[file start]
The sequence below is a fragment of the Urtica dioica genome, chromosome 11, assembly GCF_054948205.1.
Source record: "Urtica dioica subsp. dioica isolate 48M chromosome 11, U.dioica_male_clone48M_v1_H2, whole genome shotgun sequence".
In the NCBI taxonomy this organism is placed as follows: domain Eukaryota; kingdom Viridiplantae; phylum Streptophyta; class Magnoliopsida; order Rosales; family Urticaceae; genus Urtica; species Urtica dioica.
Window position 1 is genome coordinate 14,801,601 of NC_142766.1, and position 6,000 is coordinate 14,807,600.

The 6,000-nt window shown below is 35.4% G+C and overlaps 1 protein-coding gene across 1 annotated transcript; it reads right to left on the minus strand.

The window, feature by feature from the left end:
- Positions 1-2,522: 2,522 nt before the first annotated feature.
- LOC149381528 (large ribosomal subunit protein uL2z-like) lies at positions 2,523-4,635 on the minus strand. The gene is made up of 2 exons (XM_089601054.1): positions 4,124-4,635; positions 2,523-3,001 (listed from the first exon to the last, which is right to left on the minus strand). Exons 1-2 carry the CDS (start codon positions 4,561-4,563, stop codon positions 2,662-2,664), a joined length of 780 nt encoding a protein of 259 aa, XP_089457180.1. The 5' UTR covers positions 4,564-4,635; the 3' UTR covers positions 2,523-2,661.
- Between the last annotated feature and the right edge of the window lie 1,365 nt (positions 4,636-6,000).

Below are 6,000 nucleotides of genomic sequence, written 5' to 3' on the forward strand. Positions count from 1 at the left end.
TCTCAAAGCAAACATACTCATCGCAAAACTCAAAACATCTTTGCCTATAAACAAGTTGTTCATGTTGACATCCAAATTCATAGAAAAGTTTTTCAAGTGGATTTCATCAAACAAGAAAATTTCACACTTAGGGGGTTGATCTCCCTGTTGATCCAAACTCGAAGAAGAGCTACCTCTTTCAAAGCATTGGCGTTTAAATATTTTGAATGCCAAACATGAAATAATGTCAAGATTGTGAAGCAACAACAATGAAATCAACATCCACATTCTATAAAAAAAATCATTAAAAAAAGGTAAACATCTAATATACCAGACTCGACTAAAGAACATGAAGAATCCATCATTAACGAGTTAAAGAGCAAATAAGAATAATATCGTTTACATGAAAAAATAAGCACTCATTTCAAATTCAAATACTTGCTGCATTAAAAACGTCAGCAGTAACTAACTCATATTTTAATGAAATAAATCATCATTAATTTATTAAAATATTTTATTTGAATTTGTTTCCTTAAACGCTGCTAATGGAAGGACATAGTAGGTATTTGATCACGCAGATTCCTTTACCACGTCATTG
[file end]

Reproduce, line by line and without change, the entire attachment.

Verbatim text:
The sequence below is a fragment of the Urtica dioica genome, chromosome 11, assembly GCF_054948205.1.
Source record: "Urtica dioica subsp. dioica isolate 48M chromosome 11, U.dioica_male_clone48M_v1_H2, whole genome shotgun sequence".
In the NCBI taxonomy this organism is placed as follows: domain Eukaryota; kingdom Viridiplantae; phylum Streptophyta; class Magnoliopsida; order Rosales; family Urticaceae; genus Urtica; species Urtica dioica.
Window position 1 is genome coordinate 14,801,601 of NC_142766.1, and position 6,000 is coordinate 14,807,600.

The 6,000-nt window shown below is 35.4% G+C and overlaps 1 protein-coding gene across 1 annotated transcript; it reads right to left on the minus strand.

The window, feature by feature from the left end:
- Positions 1-2,522: 2,522 nt before the first annotated feature.
- LOC149381528 (large ribosomal subunit protein uL2z-like) lies at positions 2,523-4,635 on the minus strand. The gene is made up of 2 exons (XM_089601054.1): positions 4,124-4,635; positions 2,523-3,001 (listed from the first exon to the last, which is right to left on the minus strand). Exons 1-2 carry the CDS (start codon positions 4,561-4,563, stop codon positions 2,662-2,664), a joined length of 780 nt encoding a protein of 259 aa, XP_089457180.1. The 5' UTR covers positions 4,564-4,635; the 3' UTR covers positions 2,523-2,661.
- Between the last annotated feature and the right edge of the window lie 1,365 nt (positions 4,636-6,000).

Below are 6,000 nucleotides of genomic sequence, written 5' to 3' on the forward strand. Positions count from 1 at the left end.
TCTCAAAGCAAACATACTCATCGCAAAACTCAAAACATCTTTGCCTATAAACAAGTTGTTCATGTTGACATCCAAATTCATAGAAAAGTTTTTCAAGTGGATTTCATCAAACAAGAAAATTTCACACTTAGGGGGTTGATCTCCCTGTTGATCCAAACTCGAAGAAGAGCTACCTCTTTCAAAGCATTGGCGTTTAAATATTTTGAATGCCAAACATGAAATAATGTCAAGATTGTGAAGCAACAACAATGAAATCAACATCCACATTCTATAAAAAAAATCATTAAAAAAAGGTAAACATCTAATATACCAGACTCGACTAAAGAACATGAAGAATCCATCATTAACGAGTTAAAGAGCAAATAAGAATAATATCGTTTACATGAAAAAATAAGCACTCATTTCAAATTCAAATACTTGCTGCATTAAAAACGTCAGCAGTAACTAACTCATATTTTAATGAAATAAATCATCATTAATTTATTAAAATATTTTATTTGAATTTGTTTCCTTAAACGCTGCTAATGGAAGGACATAGTAGGTATTTGATCACGCAGATTCCTTTACCACGTCATTG